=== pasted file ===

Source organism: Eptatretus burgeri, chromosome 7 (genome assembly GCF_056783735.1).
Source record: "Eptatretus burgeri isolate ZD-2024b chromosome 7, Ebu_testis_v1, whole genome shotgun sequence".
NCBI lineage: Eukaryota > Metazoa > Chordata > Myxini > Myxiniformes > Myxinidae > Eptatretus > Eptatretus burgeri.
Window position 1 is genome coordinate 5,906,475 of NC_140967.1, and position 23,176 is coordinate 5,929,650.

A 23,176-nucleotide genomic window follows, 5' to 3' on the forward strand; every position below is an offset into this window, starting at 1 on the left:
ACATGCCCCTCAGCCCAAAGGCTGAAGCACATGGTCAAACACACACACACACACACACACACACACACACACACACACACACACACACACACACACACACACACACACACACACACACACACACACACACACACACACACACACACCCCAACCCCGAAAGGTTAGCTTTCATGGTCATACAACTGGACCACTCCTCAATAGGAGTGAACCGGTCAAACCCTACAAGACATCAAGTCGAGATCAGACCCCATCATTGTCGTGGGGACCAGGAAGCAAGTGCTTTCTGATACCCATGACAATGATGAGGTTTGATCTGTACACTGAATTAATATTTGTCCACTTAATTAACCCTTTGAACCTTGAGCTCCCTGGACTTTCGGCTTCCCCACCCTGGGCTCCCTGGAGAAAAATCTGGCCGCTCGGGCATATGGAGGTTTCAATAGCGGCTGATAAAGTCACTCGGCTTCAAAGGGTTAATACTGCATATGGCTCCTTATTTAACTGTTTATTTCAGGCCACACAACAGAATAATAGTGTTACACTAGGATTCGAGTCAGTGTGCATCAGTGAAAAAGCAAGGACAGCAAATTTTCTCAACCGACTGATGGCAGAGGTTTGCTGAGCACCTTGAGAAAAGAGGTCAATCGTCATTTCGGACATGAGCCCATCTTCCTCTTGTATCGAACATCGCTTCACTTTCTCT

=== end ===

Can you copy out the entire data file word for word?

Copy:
Source organism: Eptatretus burgeri, chromosome 7 (genome assembly GCF_056783735.1).
Source record: "Eptatretus burgeri isolate ZD-2024b chromosome 7, Ebu_testis_v1, whole genome shotgun sequence".
NCBI lineage: Eukaryota > Metazoa > Chordata > Myxini > Myxiniformes > Myxinidae > Eptatretus > Eptatretus burgeri.
Window position 1 is genome coordinate 5,906,475 of NC_140967.1, and position 23,176 is coordinate 5,929,650.

A 23,176-nucleotide genomic window follows, 5' to 3' on the forward strand; every position below is an offset into this window, starting at 1 on the left:
ACATGCCCCTCAGCCCAAAGGCTGAAGCACATGGTCAAACACACACACACACACACACACACACACACACACACACACACACACACACACACACACACACACACACACACACACACACACACACACACACACACACACACACACACCCCAACCCCGAAAGGTTAGCTTTCATGGTCATACAACTGGACCACTCCTCAATAGGAGTGAACCGGTCAAACCCTACAAGACATCAAGTCGAGATCAGACCCCATCATTGTCGTGGGGACCAGGAAGCAAGTGCTTTCTGATACCCATGACAATGATGAGGTTTGATCTGTACACTGAATTAATATTTGTCCACTTAATTAACCCTTTGAACCTTGAGCTCCCTGGACTTTCGGCTTCCCCACCCTGGGCTCCCTGGAGAAAAATCTGGCCGCTCGGGCATATGGAGGTTTCAATAGCGGCTGATAAAGTCACTCGGCTTCAAAGGGTTAATACTGCATATGGCTCCTTATTTAACTGTTTATTTCAGGCCACACAACAGAATAATAGTGTTACACTAGGATTCGAGTCAGTGTGCATCAGTGAAAAAGCAAGGACAGCAAATTTTCTCAACCGACTGATGGCAGAGGTTTGCTGAGCACCTTGAGAAAAGAGGTCAATCGTCATTTCGGACATGAGCCCATCTTCCTCTTGTATCGAACATCGCTTCACTTTCTCT